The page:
This is the part of the report that the Neoliberal media has played up, as on MSNBC this morning. Not reported, or not emphasized is the other part of the report, which is well summarized in an AP release on it:
"While extending the tax cuts and avoiding the spending cuts (i.e. to the Pentagon via sequestration) would keep the economy stronger over the next two years, continuing those policies would produce annual budget deficits averaging almost $1 trillion for the next decade. That would produce debt totalling nearly $10 trillion for the period- pushing the government's cumulative debt to nearly 90% of the economy by 2022."
The AP release goes on to state that while the "fiscal cliff" (ending the Bush tax cuts, payroll tax cuts) would "cause quick economic damage" it would produce more deficit reduction."
The release goes on to cite a drop from a deficit of $1.1 trillion this year to $641 billion next year.
The point is the CBO report is actually presenting us with a CHOICE, not a simple doom and gloom message. The problem is that it's choice that entails loss, one way or the other. It's like an economic Kobayashi Maru test. If congress elects to avoid the "fiscal cliff", which I've already noted as an overblown and over-hyped threat, e.g. see my earlier blog , then all will be well for two years, except at the cost of adding a trillion in deficits each of the next 2 years. If on the other hand, congress lets ALL the tax cuts expire (as they should) we at least put a major dent in the deficit and have more downstream revenue with which to work, but at a possible cost of minor recession and 2 million more out of work. Lose, lose.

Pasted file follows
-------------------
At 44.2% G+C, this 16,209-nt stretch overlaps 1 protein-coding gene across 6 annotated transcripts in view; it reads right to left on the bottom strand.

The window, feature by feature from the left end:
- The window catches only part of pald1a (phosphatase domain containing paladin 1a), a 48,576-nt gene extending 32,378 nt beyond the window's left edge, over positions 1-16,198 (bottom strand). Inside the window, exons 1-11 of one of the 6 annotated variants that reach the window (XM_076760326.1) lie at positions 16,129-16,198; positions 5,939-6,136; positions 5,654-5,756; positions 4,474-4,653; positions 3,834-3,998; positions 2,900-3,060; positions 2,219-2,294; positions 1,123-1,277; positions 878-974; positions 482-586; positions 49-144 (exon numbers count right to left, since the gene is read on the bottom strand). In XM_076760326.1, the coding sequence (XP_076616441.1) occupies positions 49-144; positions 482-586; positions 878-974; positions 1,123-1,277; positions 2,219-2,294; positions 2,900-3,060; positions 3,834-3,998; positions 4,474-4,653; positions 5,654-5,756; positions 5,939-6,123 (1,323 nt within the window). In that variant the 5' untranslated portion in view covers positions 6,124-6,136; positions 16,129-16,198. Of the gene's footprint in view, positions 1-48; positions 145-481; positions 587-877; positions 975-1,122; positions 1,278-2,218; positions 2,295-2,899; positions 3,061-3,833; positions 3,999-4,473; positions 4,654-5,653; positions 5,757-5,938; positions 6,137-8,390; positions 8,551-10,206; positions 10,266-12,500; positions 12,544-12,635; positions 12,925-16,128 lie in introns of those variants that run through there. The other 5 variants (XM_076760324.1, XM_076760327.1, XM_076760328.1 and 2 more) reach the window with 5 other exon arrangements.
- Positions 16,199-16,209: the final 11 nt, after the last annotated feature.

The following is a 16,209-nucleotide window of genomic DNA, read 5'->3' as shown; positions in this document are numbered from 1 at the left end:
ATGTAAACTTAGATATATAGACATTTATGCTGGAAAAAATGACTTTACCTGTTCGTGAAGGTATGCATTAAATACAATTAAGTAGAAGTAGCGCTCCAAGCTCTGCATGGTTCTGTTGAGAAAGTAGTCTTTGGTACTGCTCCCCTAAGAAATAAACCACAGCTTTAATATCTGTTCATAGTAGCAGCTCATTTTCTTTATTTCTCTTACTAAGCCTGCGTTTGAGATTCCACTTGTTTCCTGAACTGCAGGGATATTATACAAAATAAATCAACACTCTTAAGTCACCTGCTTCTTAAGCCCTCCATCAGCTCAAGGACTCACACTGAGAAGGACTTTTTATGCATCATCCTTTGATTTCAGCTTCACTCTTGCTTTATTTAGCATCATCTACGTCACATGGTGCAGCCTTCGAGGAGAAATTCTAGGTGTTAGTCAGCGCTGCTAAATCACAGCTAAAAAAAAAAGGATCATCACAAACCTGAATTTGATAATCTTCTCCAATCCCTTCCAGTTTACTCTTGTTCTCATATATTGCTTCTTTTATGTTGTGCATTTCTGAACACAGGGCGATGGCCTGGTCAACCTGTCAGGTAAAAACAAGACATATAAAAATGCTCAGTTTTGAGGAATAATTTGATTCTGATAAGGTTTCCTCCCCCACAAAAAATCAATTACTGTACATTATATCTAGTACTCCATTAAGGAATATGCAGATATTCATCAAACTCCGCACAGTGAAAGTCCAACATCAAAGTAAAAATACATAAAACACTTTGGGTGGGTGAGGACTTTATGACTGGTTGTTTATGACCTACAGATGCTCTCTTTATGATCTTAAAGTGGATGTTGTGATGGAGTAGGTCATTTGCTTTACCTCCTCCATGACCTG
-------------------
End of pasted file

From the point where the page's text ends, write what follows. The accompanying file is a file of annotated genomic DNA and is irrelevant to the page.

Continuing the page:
Or is it?
I happen to accept, instead of the dire forecasts of the CBO, that allowing the fiscal cliff to manifest will actually be a boon and generate more jobs. This evidence was first cited by authors James Medoff and Andrew Harless, The Indebted Society, 1995, 'Let Them Eat Cake', when they looked at actual data (over decades) and found (p. 87) that "high tax rates are associated with higher productivity growth. There is a consistent and strong relationship".
The higher productivity growth was also in terms of real job growth, with companies investing in more plant, as well as labor. The benefits cited in the Medoff and Harless analysis were reinforced in the (2010) Financial Times analysis of the Bush tax cuts, which found - contrary to the mythology spread - that the years of the Bush tax cuts marked "the weakest decade in U.S. postwar history for real, non-residential capital investment. Not only were the 2000s by far the weakest period but the tax cuts did not even curtail the secular slowdown in the growth of business structures. Rather the slowdown accelerated to a full decline”
This is pretty glaring and definitive. It shows that congress, by buying into the media and Neoliberal malarkey of a tax-cut based "fiscal cliff" could be engendering a real one that will haunt us for generations, as well as creating mammoth deficits.